Onze goeroe is terug om je vragen over cannabis te beantwoordenaugustus 19, 2019
Today I have a very special return guest joining me to discuss the latest developments in the world of cannabis and hemp-derived products for pets — Dr. Robert Silver.
Dr. Rob is the author of “Medical Marijuana and Your Pet” and is considered the cannabis-for-pets authority in the integrative veterinary community. He’s also the chief medical officer for Rx Vitamins for Pets, and ran a thriving integrative veterinary practice in Boulder, Colorado for decades.
Safety of cannabis products for pets
I asked Dr. Rob to talk about how pet parents can be sure they’re using cannabis products safely with their dogs and cats. He replied that a good place to start is with product selection.
“There are a lot of products in the marketplace as more and more companies are seeing an opportunity to make money,” he explains. “Some companies are launching products that may not contain what they are supposed to contain. For instance, hemp is a form of cannabis that has very low levels of tetrahydrocannabinol (THC) — non-psychotropic levels.
Dogs, we have found, are extremely sensitive to the adverse effects of THC. If you have a hemp product that is improperly labelled or improperly extracted so it has an excessive amount of THC in it, then you could have an adverse reaction.”
Dr. Rob believes that in most situations, there’s no need for THC in a product to achieve a good response in a pet. There are products on the market now that are zero-THC and are unlikely to cause an adverse reaction. He recommends pet parents talk to the manufacturer of the product they’re considering and ask for proof that label claims match what’s actually in the bottle.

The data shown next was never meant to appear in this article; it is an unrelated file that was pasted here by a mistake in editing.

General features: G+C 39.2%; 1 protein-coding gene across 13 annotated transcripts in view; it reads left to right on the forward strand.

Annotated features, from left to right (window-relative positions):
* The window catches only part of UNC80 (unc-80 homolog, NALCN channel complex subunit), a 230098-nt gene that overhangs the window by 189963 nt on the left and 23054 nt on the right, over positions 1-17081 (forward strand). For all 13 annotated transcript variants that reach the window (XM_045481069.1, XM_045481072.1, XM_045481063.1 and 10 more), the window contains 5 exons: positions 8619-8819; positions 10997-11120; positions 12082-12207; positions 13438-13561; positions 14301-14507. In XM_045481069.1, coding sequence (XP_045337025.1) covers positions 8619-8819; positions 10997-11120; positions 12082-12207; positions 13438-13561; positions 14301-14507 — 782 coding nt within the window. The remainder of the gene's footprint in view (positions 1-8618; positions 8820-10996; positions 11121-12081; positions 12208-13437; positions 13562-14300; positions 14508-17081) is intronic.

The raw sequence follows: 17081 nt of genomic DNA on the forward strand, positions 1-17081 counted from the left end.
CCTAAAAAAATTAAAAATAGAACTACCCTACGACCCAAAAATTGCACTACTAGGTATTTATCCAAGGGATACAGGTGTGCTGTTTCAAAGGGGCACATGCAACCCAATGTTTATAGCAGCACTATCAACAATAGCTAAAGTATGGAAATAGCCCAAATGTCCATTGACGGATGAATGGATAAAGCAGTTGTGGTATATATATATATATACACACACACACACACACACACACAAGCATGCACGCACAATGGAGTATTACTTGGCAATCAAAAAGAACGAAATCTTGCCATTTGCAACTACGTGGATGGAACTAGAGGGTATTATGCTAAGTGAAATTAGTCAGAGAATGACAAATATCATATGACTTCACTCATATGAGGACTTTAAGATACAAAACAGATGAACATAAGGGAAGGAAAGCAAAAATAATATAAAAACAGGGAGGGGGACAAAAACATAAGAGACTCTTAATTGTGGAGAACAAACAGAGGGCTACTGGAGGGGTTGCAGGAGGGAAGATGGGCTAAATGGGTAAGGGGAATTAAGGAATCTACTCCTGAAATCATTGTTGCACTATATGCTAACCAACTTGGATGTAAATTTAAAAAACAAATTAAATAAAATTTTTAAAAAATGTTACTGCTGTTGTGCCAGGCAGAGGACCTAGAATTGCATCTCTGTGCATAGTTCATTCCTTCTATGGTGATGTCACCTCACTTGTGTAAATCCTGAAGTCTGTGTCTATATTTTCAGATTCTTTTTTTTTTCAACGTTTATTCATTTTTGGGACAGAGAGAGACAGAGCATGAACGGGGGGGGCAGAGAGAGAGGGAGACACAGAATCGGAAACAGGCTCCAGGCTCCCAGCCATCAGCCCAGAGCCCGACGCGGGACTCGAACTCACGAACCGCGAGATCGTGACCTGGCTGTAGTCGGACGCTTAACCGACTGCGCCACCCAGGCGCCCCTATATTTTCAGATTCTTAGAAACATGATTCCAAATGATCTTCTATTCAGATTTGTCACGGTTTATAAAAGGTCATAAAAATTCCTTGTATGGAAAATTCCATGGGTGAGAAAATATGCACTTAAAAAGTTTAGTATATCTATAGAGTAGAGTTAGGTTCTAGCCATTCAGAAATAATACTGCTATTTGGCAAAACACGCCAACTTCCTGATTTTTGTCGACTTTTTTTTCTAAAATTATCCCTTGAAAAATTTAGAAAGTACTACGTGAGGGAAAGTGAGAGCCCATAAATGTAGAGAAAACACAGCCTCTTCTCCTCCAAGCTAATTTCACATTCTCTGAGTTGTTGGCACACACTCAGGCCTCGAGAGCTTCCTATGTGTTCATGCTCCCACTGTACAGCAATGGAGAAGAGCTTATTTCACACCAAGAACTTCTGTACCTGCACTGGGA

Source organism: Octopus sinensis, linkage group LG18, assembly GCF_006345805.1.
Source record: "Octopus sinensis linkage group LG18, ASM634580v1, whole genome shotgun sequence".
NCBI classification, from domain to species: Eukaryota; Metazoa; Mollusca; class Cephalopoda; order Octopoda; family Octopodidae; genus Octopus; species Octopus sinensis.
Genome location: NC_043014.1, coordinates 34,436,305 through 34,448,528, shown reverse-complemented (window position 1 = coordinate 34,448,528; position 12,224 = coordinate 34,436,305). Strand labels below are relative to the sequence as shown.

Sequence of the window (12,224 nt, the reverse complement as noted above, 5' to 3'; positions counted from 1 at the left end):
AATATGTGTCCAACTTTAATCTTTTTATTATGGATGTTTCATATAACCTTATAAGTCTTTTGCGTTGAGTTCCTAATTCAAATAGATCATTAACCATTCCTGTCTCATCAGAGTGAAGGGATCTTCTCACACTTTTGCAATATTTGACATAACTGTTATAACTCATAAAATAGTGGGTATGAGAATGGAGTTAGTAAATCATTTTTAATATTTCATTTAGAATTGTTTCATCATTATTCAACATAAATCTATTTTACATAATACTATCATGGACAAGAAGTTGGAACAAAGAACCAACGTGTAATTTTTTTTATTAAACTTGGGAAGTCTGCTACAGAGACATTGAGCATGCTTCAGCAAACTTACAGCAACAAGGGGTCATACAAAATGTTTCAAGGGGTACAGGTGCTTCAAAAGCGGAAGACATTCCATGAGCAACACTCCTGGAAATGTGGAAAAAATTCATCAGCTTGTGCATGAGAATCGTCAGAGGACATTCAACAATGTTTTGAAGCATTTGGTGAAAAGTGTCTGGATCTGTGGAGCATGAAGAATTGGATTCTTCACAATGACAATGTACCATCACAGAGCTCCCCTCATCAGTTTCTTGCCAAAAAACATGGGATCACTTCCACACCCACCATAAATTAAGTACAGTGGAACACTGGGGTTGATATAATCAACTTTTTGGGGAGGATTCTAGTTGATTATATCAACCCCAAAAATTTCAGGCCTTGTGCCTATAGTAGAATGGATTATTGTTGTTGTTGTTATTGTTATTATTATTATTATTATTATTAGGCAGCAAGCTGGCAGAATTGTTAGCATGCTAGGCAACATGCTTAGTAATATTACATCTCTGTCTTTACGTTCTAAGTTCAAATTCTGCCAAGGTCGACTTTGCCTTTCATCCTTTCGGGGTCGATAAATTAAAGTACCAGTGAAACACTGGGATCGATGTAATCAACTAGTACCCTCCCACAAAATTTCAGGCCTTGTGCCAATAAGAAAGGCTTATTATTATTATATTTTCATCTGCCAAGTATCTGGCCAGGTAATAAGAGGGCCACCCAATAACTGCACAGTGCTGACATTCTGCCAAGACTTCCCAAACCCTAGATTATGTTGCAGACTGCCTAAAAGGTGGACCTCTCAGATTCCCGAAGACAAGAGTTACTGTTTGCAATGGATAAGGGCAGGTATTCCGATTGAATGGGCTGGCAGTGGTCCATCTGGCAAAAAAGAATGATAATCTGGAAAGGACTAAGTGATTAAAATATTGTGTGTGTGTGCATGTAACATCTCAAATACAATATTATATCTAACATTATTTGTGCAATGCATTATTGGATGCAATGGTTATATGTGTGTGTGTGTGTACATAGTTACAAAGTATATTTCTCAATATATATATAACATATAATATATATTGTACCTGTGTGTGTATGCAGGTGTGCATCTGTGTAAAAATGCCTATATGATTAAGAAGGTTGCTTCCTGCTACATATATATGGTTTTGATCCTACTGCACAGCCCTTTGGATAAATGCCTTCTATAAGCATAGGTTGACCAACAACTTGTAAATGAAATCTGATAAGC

Dr. Rob and his team have performed several safety studies on cannabidiol (CBD) in dogs and have found that it’s quite safe at current recommend dosages. At higher dosages, dogs can develop some diarrhea as well as mild elevations in the liver enzyme alkaline phosphatase.
Cats also appear to do very well with CBD, and interestingly, aren’t as sensitive to THC as dogs are. Dr. Rob cautions there isn’t much research yet in cats, in part because they’re much harder to study than dogs. However, unlike with so many other substances, the feline liver seems to have no difficulty metabolizing CBD.
Is THC necessary in cannabis products for pets?
I’ve personally heard from many cannabis enthusiasts that using the whole plant, which includes a tiny or homeopathic amount of THC, is more therapeutic, and that cannabis-derived CBD is more effective for their veterinary patients than hemp-derived CBD. I asked Dr. Rob for his opinion.